Restoring the World’s Forests Can Prevent Global Chaos

June 18th, 2022 - by Dan Chu / Sierra Club & Andrew Selsky / Associated Press

Protect Our Forests and Save Our Planet

Dan Chu / Sierra Club & Andrew Selsky / Associated Press

(June 15, 2022) — Urgent Forest Protection Measures: Climate change can’t be stopped if we continue to destroy our forests. That means we need to protect the land where mature and old growth trees thrive–and we need you to help make that happen.

Every day that goes by pushes us closer to the 1.5C limit that scientists have warned is the point of no return for climate change. The global community is working to curb carbon emissions dramatically, trying to leave fossil fuels behind and invest in a clean energy future.

But reducing carbon emissions isn’t enough. To have any hope of fighting climate change, we must protect our forests.

Forests — especially mature and old growth trees — are the key to pulling legacy carbon emissions from the atmosphere that have lingered for the last 200 years. The oldest of our nation’s forests can store large amounts of carbon for centuries. But they can’t help us if we continue to destroy our forests and public lands.

We’ve launched a Climate Forests campaign to fight for the preservation of these old-growth forests, alongside our campaigns to curb carbon emissions. We’re working to stop fossil fuel exploration on our public lands and waters by protecting 30% of public lands by 2030. And we’re pushing Congress to fight for communities under threat from climate change and toxic pollution.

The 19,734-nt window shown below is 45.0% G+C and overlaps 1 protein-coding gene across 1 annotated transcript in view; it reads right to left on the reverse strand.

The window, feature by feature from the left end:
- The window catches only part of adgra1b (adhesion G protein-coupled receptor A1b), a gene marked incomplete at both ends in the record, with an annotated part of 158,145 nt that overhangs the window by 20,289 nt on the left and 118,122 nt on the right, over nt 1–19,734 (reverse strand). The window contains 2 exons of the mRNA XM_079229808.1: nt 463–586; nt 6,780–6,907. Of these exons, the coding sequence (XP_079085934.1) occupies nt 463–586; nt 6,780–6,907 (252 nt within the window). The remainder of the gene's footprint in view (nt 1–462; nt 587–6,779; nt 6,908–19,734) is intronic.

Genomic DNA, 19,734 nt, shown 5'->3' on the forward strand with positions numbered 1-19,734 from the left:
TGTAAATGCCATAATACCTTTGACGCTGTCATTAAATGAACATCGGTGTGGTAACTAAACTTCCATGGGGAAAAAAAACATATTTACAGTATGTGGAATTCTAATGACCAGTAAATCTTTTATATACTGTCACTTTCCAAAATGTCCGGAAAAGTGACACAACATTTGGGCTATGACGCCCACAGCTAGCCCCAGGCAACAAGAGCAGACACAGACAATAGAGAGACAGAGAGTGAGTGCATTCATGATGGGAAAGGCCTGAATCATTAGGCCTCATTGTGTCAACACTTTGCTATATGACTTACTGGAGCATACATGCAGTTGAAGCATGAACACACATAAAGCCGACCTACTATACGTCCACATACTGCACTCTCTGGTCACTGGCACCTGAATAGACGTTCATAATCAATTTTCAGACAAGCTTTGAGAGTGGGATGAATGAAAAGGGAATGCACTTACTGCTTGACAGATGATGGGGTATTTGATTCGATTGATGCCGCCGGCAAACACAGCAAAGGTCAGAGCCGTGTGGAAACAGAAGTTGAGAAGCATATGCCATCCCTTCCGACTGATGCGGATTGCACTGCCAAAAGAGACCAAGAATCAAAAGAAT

How important is protecting forests? Of the human-caused global CO2 emissions since 1870, 26 percent is due to emissions from deforestation and forest degradation.

We’ve already lost as much as 95% of primary forests (those that have never been logged) in the United States. And the impact is staggering: One study found that 65% of the carbon from Oregon forests logged over the past 115 years remains in the atmosphere. If New England forests were allowed to grow older, they could store from two to four times the amount of carbon as their current levels.

What’s more, protecting forests isn’t only a carbon issue — it directly impacts communities across the country. In the US, forests are our largest source of drinking water. Mature and old growth forest watersheds protect both drinking water quality and quantity. And bigger, older trees tend to be naturally more resistant to fire.

To fully address the threat of climate change, we must also transform our economy, fully decarbonize the electricity sector, and stop fossil fuel production. But nature has given us a vital tool with old growth forests. It’s up to us to protect them — and all of our public lands

We need to protect old growth forests to get carbon out of the atmosphere and back into our ecosystems, and we need to protect public lands against further exploitation by the fossil fuel industry

Conservation Groups Sue Federal
Government to Protect Old-growth Forests

Andrew Selsky / Associated Press